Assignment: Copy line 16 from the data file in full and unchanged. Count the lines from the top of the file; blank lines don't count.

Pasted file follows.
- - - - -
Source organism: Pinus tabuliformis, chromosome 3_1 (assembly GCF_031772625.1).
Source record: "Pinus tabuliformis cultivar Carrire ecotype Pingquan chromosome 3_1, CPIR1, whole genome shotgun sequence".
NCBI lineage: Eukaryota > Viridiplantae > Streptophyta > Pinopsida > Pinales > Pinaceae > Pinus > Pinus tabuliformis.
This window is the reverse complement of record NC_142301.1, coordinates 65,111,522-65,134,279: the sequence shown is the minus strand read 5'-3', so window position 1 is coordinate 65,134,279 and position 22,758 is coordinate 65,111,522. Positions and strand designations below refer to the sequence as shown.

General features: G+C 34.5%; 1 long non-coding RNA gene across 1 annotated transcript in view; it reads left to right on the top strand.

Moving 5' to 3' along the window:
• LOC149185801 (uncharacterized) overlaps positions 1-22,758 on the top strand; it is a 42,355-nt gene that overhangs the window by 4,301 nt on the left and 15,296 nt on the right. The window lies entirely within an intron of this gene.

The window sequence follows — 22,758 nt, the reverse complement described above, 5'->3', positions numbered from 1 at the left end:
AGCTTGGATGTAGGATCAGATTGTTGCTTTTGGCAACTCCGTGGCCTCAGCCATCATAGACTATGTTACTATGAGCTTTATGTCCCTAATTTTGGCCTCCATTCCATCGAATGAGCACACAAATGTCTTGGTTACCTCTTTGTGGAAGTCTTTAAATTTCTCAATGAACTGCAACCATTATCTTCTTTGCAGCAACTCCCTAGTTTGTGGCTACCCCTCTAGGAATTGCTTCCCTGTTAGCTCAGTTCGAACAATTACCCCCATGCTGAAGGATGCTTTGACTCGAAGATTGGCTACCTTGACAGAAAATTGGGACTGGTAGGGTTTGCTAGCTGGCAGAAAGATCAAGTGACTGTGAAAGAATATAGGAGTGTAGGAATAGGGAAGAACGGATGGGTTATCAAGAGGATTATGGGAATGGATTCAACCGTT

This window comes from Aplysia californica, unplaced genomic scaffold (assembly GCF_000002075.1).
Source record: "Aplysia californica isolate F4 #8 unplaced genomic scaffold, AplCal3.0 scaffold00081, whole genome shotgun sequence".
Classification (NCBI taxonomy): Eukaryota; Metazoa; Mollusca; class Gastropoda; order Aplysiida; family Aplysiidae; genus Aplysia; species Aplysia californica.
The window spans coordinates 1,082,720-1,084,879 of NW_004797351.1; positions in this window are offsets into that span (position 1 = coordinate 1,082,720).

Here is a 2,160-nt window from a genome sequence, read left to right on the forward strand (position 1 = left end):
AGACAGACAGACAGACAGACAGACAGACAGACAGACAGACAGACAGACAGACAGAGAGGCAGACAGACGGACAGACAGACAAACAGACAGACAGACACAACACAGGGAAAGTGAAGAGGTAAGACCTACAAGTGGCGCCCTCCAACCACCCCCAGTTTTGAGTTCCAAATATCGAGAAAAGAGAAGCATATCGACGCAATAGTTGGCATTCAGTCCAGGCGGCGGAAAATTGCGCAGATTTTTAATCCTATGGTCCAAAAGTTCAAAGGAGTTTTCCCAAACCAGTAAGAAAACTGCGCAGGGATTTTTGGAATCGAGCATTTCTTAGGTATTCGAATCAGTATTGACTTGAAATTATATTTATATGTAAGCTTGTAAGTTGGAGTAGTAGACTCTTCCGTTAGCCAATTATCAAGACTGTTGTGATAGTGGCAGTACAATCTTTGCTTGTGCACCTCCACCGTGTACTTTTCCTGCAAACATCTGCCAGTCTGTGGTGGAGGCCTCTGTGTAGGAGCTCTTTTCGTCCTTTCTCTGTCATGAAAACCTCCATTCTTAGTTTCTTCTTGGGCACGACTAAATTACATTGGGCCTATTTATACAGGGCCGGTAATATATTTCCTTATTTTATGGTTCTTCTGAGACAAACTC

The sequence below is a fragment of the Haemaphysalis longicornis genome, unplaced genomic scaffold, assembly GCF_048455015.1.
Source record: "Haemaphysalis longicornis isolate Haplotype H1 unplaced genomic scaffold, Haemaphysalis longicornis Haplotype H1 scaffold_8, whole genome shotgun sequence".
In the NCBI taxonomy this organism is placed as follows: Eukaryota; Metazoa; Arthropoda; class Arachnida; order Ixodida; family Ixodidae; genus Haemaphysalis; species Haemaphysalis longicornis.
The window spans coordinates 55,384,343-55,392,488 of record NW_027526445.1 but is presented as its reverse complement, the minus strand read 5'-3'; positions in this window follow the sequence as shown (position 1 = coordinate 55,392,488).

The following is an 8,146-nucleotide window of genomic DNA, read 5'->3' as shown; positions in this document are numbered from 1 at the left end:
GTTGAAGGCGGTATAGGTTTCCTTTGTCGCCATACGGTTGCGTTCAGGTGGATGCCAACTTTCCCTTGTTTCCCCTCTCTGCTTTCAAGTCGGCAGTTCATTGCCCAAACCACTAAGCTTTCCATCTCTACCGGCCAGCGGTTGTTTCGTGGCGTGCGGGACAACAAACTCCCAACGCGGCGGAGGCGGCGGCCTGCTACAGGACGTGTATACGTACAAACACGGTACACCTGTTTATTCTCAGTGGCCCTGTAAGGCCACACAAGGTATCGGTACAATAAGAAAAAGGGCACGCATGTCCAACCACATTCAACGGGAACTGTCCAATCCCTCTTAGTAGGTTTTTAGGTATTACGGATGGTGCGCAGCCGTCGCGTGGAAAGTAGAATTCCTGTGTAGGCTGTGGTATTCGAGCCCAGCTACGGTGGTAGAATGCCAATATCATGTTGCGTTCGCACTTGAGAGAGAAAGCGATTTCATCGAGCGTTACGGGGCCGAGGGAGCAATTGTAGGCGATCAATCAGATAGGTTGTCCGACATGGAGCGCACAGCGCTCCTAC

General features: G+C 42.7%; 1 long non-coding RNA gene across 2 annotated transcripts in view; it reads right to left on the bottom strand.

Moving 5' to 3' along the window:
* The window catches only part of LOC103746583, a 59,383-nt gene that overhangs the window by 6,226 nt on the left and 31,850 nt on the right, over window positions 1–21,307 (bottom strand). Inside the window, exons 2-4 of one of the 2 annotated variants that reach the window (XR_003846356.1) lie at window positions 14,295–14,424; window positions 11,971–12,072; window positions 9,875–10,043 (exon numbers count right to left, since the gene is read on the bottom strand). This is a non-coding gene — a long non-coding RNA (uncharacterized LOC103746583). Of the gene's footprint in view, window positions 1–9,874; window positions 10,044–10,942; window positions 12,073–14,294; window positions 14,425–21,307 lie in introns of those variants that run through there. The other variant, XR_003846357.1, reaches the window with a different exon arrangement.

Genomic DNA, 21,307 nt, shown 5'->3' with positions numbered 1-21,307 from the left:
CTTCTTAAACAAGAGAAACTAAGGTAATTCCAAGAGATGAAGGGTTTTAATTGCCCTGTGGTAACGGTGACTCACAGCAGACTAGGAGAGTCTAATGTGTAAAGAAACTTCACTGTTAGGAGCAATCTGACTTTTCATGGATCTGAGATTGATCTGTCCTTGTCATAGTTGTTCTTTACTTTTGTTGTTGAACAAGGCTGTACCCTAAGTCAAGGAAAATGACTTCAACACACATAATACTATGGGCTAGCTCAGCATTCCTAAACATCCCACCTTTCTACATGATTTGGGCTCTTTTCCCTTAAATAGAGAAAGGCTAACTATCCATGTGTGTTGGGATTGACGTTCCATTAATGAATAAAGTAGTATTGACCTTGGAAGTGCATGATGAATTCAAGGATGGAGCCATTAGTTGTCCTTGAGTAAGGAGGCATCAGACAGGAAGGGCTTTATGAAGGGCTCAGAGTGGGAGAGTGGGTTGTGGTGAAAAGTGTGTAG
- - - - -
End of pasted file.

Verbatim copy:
The sequence below is a fragment of the Haemaphysalis longicornis genome, unplaced genomic scaffold, assembly GCF_048455015.1.